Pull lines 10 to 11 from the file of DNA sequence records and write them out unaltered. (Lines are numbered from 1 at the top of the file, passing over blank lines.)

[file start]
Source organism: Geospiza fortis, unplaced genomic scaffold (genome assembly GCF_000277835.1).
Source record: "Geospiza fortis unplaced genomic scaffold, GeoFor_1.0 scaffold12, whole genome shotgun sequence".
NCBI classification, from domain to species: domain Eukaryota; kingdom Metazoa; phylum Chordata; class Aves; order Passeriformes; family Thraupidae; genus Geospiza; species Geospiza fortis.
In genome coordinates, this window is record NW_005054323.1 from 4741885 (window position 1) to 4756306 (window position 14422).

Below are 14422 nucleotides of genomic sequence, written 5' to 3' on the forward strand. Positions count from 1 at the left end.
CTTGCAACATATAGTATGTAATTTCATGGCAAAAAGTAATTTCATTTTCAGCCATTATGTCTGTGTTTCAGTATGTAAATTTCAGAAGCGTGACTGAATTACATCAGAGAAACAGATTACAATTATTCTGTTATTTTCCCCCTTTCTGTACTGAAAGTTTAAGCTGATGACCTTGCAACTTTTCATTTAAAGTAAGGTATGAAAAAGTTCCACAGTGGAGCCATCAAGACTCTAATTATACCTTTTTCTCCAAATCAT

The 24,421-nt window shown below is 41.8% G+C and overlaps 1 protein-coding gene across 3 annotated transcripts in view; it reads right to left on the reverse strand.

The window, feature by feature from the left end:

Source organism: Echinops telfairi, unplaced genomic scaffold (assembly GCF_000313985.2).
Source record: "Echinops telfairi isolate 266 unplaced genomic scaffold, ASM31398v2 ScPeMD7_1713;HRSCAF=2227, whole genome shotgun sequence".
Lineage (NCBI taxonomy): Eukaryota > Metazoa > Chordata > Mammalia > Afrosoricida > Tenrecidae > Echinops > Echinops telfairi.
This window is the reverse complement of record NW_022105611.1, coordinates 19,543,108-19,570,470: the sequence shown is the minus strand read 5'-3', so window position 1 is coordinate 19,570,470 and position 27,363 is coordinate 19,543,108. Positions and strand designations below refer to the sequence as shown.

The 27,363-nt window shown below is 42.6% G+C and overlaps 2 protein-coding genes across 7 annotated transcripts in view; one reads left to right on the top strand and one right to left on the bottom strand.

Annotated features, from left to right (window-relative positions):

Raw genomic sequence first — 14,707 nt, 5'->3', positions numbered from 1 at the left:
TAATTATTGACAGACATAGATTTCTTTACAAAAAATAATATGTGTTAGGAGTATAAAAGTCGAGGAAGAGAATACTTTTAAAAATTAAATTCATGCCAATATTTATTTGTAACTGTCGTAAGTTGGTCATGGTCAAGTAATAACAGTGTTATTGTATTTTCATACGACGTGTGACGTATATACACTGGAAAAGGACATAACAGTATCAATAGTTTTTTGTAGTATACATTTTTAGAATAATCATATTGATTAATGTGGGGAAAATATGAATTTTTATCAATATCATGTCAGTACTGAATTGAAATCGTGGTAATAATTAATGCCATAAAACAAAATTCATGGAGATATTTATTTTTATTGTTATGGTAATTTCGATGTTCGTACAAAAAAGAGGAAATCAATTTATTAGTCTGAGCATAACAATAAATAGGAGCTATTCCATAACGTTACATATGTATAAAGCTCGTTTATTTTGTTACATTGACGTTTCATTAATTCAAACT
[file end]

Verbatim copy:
Source record: "Echinops telfairi isolate 266 unplaced genomic scaffold, ASM31398v2 ScPeMD7_1713;HRSCAF=2227, whole genome shotgun sequence".
Lineage (NCBI taxonomy): Eukaryota > Metazoa > Chordata > Mammalia > Afrosoricida > Tenrecidae > Echinops > Echinops telfairi.